Pittsburgh Penguins vs Columbus Blue Jackets
Team Records and Head-to-Head
Penguins – 51-24-7, 109 points. Goals F/A – 249-207. Fenwick Close – 50.2%
Blue Jackets – 43-32-7, 93 points. Goals F/A – 231-216. Fenwick Close – 50.8%
Season Matchup – Penguins won all five matchups against Columbus by a combined score of 16-7
On its face, losing each of five matchups in regulation during the season would not bode well for the Columbus Blue Jackets as they aim to finally win their first postseason game in their thirteenth year of existence. Looking a little bit deeper, we can see an odd circumstance that removes some of Pittsburgh’s advantage. In the teams’ first head-to-head matchup of the year, on November 1, Sergei Bobrovsky surrendered three goals on thirteen shots and was lifted from the game only three minutes into the second period. Bob did not suit up against the Penguins in any of their four remaining matches, as backup Curtis McElhinney took four for the team. With Bobrovsky in net, having overcome a slow start to the season to put up a respectable defense of his Vezina Trophy winning season, the Blue Jackets should present a much sterner challenge to the Penguins than they have during the regular season.
Pittsburgh – 22.9 GVT,
Columbus – 6.9 GVT.
Advantage – Pittsburgh – 16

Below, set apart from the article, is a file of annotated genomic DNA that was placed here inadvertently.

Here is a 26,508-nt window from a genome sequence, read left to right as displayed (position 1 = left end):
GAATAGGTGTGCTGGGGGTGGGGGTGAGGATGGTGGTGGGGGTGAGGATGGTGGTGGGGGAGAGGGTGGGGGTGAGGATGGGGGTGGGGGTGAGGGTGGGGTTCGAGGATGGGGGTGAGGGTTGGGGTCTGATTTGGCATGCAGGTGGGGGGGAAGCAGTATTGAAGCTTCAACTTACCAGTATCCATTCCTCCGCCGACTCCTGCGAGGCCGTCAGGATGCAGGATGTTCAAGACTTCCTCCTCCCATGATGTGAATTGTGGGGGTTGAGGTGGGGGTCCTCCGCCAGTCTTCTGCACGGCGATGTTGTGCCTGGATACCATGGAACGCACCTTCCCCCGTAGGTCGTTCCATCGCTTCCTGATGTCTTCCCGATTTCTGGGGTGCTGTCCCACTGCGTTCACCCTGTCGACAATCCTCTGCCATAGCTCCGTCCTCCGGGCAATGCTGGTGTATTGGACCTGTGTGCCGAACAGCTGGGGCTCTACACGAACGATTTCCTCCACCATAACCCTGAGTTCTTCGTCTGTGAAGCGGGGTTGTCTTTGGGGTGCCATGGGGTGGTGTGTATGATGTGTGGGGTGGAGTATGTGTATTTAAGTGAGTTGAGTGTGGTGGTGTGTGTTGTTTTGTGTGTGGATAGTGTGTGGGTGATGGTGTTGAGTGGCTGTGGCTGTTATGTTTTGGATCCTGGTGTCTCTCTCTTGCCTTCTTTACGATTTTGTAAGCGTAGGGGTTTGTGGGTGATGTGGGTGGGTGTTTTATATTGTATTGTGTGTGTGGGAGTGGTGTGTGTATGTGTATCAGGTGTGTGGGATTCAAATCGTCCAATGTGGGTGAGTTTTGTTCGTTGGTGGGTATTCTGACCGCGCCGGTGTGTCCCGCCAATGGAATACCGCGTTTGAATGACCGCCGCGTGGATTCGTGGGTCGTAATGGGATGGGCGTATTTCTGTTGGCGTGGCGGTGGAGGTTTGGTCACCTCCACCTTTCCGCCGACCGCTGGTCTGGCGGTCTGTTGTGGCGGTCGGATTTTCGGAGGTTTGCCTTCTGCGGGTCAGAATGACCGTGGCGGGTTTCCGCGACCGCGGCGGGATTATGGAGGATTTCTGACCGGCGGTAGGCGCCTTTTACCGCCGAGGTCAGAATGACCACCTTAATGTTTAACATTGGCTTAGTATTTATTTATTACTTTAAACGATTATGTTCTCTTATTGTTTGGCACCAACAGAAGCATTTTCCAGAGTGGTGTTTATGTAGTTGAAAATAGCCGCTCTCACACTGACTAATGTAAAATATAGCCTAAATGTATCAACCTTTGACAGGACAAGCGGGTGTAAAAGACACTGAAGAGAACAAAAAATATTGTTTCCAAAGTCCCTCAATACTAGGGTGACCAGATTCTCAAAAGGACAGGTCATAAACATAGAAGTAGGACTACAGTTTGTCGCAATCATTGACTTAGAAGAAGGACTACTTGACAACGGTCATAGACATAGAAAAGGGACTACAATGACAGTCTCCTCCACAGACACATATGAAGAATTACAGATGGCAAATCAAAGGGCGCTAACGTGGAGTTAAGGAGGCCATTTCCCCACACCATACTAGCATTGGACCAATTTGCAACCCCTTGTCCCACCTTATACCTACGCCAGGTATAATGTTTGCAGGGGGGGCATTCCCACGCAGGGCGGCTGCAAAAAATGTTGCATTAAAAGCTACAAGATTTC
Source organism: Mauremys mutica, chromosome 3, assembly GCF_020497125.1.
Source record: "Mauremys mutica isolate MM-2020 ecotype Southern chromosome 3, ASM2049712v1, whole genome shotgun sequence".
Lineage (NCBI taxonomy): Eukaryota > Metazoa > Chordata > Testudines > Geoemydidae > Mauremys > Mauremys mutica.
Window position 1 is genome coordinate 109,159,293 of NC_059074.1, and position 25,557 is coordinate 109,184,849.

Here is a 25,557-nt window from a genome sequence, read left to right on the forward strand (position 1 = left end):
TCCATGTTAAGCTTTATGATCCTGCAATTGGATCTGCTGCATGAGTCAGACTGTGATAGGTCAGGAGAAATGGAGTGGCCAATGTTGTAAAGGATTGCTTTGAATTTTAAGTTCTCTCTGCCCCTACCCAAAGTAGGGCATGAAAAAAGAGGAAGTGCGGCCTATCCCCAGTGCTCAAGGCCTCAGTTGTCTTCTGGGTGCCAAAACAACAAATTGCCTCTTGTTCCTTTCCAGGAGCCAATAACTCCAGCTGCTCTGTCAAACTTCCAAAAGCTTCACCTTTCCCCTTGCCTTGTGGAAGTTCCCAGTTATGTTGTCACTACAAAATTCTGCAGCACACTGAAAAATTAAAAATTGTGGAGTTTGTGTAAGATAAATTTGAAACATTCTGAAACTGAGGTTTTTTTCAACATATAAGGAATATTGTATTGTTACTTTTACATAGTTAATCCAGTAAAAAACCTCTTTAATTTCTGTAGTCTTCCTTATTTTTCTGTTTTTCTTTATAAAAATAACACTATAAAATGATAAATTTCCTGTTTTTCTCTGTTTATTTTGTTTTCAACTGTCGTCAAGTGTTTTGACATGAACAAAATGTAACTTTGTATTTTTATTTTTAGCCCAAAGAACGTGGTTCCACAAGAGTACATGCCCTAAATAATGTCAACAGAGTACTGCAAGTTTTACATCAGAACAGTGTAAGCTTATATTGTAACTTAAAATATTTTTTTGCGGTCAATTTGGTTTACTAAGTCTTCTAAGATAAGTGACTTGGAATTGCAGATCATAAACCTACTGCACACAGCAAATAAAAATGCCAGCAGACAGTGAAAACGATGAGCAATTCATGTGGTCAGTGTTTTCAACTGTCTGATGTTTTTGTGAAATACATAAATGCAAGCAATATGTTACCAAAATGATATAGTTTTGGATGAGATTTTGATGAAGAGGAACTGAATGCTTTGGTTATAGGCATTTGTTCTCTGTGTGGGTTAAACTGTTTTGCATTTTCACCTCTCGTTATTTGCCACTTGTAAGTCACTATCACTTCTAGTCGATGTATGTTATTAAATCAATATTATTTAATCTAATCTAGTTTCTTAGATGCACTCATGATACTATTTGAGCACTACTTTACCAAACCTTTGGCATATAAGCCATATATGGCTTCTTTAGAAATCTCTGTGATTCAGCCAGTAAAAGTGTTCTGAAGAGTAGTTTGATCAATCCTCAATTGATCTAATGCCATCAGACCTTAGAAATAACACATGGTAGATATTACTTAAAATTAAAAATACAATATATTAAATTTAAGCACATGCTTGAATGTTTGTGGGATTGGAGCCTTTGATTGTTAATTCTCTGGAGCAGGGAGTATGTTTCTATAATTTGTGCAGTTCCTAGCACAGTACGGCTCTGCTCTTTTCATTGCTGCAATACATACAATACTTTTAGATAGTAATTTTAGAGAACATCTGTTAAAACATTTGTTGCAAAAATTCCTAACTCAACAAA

If you are reading a playoff preview on Hockeyprospectus.com, then you already know that Sidney Crosby is the best player on the planet. Not only does his 26.1 total GVT lead all comers, but his 21.6 offensive GVT is nearly three full goals above runner-up Corey Perry (18.7). If we replaced the remaining 11 regular forwards with replacement level talent, the Penguins would still own a slight offensive edge over the Blue Jackets. Thankfully for all but Blue Jacket fans, the Penguins have a few more upper echelon offensive players, including former Conn Smythe Trophy winner Evgeni Malkin and snipers James Neal and Chris Kunitz. With secondary offense from the likes of Jussi Jokinen, Matt Niskanen, Olli Maatta, Kris Letang (now healthy) and Lee Stempniak, Pittsburgh cannot easily be matched up by Columbus’ top blueline pairing of Fedor Tyutin and Jack Johnson. While those two performed admirably in the face of very difficult circumstances, they will need more backline support to stave off a Pittsburgh onslaught.